In my view, no single financial institution should be so large that its failure would cause catastrophic risk to millions of American jobs or to our nation’s economic wellbeing. No single financial institution should have holdings so extensive that its failure could send the world economy into crisis. And, perhaps most importantly, no institution in America should be above the law. We need to break up these institutions because of the tremendous damage they have done to our economy.(Daily Kos)
For what it’s worth, they can start with Bank of America & Wells Fargo; both of ’em are based here in North Carolina and they spare no expense screwing over customers at any opportunity…
Why can’t we have consumer champions in Washington like Elizabeth Warren?
Elizabeth Warren rose to national prominence as an outspoken consumer advocate decrying Wall Street abuses and became the progressive movement’s darling candidate in last fall’s Senate elections. Like most freshman lawmakers, the Massachusetts Democrat has maintained a low profile during her first few months in office.
That’s starting to change.
Warren, who championed the creation of the new Consumer Financial Protection Board after the mortgage-led financial meltdown five years ago, is beginning to use her Senate Banking Committee perch to push regulators for tougher actions against errant banks.
Warren questioned senior Treasury Department officials Thursday about why there was no criminal prosecution for alleged money laundering by British bank HSBC and no effort to shut it down. HSBC agreed last December to pay a forfeiture and penalties totaling $1.9 billion to settle charges it helped Mexican drug traffickers, Iran and Libya move money around the world.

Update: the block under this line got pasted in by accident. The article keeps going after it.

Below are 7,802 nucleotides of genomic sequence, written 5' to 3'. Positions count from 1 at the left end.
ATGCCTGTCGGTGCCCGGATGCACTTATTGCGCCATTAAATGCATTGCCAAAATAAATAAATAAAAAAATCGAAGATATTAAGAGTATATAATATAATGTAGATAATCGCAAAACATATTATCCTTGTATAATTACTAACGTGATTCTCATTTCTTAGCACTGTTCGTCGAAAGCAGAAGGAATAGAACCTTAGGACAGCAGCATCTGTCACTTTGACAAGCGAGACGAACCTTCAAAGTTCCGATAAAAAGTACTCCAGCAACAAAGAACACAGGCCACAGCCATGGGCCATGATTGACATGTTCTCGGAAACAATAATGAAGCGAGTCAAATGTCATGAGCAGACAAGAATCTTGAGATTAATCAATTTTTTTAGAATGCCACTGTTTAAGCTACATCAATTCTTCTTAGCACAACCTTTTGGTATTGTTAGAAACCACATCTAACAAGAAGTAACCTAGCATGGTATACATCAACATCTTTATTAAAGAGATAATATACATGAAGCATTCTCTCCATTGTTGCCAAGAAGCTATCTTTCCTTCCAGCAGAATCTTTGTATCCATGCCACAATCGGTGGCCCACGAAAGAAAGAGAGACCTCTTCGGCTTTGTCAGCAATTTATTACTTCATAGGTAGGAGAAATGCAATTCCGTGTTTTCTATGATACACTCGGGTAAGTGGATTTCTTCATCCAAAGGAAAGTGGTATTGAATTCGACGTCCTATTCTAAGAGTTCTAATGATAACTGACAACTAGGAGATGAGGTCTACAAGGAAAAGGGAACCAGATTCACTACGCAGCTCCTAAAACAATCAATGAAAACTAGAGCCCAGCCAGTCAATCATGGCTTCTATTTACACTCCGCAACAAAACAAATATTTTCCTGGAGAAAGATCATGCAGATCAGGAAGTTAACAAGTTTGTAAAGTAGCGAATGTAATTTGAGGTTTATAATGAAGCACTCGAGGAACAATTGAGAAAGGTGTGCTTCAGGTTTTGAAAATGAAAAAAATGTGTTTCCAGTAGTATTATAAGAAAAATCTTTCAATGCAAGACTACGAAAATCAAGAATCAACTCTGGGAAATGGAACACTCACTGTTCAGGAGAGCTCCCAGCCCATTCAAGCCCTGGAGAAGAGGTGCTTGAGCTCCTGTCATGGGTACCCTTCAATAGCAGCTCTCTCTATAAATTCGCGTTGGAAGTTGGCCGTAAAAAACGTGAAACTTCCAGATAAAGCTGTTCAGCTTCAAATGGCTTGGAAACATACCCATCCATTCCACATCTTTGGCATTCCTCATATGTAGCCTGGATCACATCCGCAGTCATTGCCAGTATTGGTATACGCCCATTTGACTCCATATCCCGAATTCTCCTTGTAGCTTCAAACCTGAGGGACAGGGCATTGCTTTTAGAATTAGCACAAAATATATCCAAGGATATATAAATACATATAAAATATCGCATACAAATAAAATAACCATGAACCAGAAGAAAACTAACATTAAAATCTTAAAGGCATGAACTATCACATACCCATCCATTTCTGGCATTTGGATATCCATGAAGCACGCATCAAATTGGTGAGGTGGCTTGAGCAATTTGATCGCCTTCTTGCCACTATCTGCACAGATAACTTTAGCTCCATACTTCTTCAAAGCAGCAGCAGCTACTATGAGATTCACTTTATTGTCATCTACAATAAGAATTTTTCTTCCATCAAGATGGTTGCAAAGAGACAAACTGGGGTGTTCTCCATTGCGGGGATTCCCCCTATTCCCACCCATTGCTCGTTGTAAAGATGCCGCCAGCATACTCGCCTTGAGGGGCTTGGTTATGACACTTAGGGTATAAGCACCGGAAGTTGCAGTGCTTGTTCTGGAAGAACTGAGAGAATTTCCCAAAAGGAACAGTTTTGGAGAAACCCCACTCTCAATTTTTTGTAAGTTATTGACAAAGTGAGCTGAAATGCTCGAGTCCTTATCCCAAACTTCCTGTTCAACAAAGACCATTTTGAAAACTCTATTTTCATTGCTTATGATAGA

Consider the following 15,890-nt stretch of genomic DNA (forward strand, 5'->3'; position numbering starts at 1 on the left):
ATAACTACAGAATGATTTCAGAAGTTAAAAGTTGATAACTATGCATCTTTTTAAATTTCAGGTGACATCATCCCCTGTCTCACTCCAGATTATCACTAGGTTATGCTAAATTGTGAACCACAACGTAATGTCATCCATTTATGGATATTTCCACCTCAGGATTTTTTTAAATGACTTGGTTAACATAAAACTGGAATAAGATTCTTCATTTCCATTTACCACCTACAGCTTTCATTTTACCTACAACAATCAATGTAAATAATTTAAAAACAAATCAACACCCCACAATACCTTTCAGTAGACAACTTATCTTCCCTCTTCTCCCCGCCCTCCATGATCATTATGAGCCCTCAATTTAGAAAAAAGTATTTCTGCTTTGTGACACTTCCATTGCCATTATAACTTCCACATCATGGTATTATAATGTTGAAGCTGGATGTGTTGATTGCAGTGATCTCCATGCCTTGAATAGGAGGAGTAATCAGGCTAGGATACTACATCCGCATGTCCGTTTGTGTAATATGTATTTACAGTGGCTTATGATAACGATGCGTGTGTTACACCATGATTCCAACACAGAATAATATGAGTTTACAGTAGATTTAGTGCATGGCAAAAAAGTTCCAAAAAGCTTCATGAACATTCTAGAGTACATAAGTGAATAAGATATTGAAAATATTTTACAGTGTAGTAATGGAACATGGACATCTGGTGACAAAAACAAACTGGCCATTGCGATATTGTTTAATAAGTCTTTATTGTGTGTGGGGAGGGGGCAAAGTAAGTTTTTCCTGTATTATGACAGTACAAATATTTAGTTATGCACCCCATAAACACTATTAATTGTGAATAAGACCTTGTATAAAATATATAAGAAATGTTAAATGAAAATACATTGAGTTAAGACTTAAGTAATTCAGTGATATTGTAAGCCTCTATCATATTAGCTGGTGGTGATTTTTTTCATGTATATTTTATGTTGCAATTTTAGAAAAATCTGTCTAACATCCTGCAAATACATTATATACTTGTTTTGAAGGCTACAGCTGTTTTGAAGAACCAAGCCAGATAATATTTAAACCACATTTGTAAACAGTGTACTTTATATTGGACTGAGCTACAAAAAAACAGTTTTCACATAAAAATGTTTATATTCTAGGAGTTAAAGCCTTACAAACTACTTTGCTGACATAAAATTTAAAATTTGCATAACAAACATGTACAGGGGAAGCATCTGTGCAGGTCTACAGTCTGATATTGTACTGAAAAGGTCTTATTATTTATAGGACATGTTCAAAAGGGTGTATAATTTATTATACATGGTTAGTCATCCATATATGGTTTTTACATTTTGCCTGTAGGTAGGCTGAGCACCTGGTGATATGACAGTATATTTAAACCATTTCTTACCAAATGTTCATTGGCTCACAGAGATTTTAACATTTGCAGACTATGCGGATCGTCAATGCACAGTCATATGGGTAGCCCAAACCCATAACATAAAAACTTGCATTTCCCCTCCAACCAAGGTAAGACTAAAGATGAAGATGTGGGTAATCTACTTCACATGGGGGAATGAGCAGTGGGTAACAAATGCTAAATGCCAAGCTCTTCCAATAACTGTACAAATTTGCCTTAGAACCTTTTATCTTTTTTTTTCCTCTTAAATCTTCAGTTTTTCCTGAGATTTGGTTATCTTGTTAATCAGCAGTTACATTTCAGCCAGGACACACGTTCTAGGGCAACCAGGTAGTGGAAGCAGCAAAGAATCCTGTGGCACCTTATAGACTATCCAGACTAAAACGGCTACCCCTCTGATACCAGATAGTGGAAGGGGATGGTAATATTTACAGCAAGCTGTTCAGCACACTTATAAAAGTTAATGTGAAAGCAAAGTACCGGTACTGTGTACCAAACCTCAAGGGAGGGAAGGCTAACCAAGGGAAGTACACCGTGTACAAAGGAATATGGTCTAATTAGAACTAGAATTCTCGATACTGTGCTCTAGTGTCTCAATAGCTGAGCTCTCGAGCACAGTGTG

“What does it take, how many billions of dollars do you have to launder from drug lords and how many economic sanctions do you have to violate before someone will consider shutting down a financial institution?” Warren asked at a Banking Committee hearing on money laundering.
That bold, italicized quote should become a staple question for every liberal and progressive in America in the following sense: what is it going to take before government regulators start actually doing their damned jobs instead of kow-towing to Wall Street? Are we going to have to have another financial meltdown first before it happens?
All things being equal, its’ nowhere near what they should paid for all the financial shenanigans the major banks & financial institutions have committed over the past few years, but it’s a start…CNN Money:
From laundering money for Iran, to manipulating interest rates paid by consumers and businesses, to improperly foreclosing on homeowners, misdeeds cost the banks a record of more than $10.7 billion in fines this year.
When UBS agreed earlier this month to pay U.S. authorities $1.2 billion for manipulating Libor, it capped a record year for bank fines. And the total includes only what the banks paid to U.S. and state authorities, not billions more these global banks also agreed to pay European regulators.
Slightly more than half of the fines were related to improper mortgage practices, and most of that money was earmarked to provide help to the victims.
For what it’s worth, the fines should’ve been a lot worse…but it is a start.